Apple has launched an updated range of MacBook laptops with the a lighter and thinner MacBook Air running on Intel's Haswell power-saving PC microprocessor. However, it hasn't upgraded the storage, with the devices, starting at $1,299 (probably £999 in the UK), sporting just 128 gigabyte solid-state discs (SSDs).
The 15-inch MacBook Pro will cost $1,999 (probably £1,799 in the UK). While eye-wateringly expensive for most people, it weighs in at $200 less than the current 15-inch Apple laptop. The laptop will have a quad-core Intel-i7 mobile microprocessor, running at two gigahertz. This bigger-screen version will have a battery life of up to eight hours.
The new, thinner and lighter MacBook Pro will be available straightaway, promises Apple.
On the desktop, meanwhile, Apple is also upgrading the Mac Pro line-up of PCs. The latest Mac Pros will have Intel Xeon E5 microprocessors inside and up to one terabyte of all-flash storage - keep it backed up regularly in case of failure, though: when SSDs fail, they fail suddenly and without warning, and take everything with them.
Anyone wanting a Mac Pro should restrain themselves from rushing to camp out at their nearest Apple Store - the machines will only be available in December.
Pricing on the Mac Pro starts at $2,999, which buys you 12GB of RAM, a 3.7 quad core Xeon, 2GB of memory in the graphics card, a 256GB SSD for storage - and a shiny Apple logo.
The latest Apple launch in Cupertino, California - the company doesn't like to travel far from head office - kicked off with the formal unveiling of Mavericks, an updated version of the OSX operating system that will not just run on the new Mac PCs, but will be free for users of Apple's legacy computers back to 2007, too.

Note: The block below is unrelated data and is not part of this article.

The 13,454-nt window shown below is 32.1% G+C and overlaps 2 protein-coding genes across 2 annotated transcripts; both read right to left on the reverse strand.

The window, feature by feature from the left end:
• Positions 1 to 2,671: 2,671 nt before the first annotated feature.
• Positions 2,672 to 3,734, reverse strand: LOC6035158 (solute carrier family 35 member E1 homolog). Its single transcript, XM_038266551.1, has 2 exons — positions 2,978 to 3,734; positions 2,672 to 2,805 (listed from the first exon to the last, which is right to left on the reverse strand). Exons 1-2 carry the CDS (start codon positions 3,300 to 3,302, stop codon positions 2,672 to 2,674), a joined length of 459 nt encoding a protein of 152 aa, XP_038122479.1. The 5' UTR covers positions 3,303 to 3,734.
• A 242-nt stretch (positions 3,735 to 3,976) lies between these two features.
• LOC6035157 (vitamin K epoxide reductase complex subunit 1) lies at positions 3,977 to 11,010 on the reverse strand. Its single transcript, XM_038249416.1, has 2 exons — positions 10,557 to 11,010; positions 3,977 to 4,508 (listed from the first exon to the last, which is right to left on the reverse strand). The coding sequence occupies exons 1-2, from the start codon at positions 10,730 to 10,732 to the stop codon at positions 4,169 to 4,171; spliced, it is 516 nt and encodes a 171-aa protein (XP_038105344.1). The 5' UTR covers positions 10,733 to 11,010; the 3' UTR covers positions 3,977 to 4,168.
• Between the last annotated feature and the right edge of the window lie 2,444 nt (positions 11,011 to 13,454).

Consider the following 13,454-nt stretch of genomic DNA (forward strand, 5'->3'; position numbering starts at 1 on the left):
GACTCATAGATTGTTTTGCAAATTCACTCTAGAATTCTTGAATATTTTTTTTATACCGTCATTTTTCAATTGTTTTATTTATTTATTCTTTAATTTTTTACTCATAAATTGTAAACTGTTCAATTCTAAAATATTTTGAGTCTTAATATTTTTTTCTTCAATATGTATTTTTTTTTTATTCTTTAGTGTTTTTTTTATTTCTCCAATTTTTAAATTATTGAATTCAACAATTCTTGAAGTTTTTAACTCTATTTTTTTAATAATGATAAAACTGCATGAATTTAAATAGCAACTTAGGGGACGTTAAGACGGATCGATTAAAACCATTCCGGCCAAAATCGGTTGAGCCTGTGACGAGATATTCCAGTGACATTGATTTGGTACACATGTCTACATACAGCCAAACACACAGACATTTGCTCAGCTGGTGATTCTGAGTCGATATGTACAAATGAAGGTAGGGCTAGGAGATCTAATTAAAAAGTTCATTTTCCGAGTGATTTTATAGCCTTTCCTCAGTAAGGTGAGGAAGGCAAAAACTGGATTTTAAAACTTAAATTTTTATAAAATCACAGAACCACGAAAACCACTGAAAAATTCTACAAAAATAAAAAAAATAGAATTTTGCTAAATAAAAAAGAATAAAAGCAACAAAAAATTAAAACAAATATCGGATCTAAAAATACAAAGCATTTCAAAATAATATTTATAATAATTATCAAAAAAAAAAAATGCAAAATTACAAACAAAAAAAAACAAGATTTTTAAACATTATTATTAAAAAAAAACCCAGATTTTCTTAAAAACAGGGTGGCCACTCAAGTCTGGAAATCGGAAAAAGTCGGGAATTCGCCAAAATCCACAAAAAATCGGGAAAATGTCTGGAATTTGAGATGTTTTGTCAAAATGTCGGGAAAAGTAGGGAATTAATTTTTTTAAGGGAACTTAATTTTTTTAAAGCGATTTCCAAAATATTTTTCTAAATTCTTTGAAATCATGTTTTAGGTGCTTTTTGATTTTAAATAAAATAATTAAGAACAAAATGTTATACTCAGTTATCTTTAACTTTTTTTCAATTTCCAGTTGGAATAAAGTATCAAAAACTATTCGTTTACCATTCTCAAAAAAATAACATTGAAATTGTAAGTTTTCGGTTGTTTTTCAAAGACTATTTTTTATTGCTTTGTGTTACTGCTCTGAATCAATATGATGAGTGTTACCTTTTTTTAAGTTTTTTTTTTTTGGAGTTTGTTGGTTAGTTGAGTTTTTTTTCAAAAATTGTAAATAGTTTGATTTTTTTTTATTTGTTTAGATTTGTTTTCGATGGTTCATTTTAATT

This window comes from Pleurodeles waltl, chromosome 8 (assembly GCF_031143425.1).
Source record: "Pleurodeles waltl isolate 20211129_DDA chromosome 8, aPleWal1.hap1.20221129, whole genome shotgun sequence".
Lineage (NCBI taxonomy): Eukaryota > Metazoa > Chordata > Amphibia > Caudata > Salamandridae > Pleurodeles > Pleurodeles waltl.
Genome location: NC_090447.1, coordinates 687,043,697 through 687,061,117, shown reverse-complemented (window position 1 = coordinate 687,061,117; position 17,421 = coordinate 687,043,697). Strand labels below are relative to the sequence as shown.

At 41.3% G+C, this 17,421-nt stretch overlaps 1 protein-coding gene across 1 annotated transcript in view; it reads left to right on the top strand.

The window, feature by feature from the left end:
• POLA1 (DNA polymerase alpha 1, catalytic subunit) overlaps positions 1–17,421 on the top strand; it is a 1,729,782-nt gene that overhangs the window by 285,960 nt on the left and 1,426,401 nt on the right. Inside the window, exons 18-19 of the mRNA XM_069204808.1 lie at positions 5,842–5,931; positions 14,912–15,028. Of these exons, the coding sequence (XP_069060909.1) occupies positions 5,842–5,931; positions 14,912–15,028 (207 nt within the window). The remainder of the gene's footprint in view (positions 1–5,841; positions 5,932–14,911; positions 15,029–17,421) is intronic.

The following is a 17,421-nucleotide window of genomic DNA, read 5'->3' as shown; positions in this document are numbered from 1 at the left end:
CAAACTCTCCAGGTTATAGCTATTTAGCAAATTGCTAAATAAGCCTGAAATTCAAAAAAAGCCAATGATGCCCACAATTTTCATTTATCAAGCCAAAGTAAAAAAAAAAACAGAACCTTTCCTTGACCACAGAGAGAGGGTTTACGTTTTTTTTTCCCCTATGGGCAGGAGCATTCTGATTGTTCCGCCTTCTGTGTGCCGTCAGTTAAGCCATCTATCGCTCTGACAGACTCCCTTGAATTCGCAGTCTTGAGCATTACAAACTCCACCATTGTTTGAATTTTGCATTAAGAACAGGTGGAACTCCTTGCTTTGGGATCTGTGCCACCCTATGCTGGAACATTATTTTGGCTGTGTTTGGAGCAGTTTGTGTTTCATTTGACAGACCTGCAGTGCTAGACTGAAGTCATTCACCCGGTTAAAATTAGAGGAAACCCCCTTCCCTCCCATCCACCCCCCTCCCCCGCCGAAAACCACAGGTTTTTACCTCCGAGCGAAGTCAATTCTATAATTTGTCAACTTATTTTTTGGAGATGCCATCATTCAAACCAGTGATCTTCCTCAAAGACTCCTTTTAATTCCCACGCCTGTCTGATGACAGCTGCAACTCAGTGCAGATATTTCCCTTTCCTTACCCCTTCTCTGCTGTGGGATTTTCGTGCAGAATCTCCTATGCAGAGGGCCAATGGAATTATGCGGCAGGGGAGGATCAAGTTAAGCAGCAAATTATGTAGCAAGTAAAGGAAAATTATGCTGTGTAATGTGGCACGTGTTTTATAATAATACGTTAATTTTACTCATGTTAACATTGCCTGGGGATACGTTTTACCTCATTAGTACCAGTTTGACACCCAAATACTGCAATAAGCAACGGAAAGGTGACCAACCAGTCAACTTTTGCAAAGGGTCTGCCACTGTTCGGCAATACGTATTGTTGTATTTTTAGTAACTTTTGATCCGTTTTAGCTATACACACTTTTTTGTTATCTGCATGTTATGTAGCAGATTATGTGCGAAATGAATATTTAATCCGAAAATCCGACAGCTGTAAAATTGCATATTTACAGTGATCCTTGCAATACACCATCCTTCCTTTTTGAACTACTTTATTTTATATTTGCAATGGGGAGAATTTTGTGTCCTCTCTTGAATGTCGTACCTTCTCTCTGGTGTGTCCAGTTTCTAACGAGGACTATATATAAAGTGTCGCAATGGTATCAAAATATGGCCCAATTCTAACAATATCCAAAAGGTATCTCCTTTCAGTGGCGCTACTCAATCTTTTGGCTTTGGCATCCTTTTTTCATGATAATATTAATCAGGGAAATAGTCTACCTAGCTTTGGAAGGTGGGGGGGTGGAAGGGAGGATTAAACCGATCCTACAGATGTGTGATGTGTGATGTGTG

Code-named Mavericks, CEO Tim Cook claims that it will help conserve energy, providing an extra hour from a laptop's battery. However, much of the improvements to OSX are in terms of the built-in apps and services, such as the iCloud KeyChain, which will store passwords, credit card numbers and other valuable information, and synchronise them with people's other (Apple) devices.
Enhanced integration of information and apps means, for example, that not only are appointments synchronised across devices, but the weather can also be displayed for each appointment.
However, much of this was previewed earlier in the summer, although regular Mac users will be gratified to know that the update to OSX Mavericks will be free for users of machines going as far back as 2007 when OSX Snow Leopard was launched.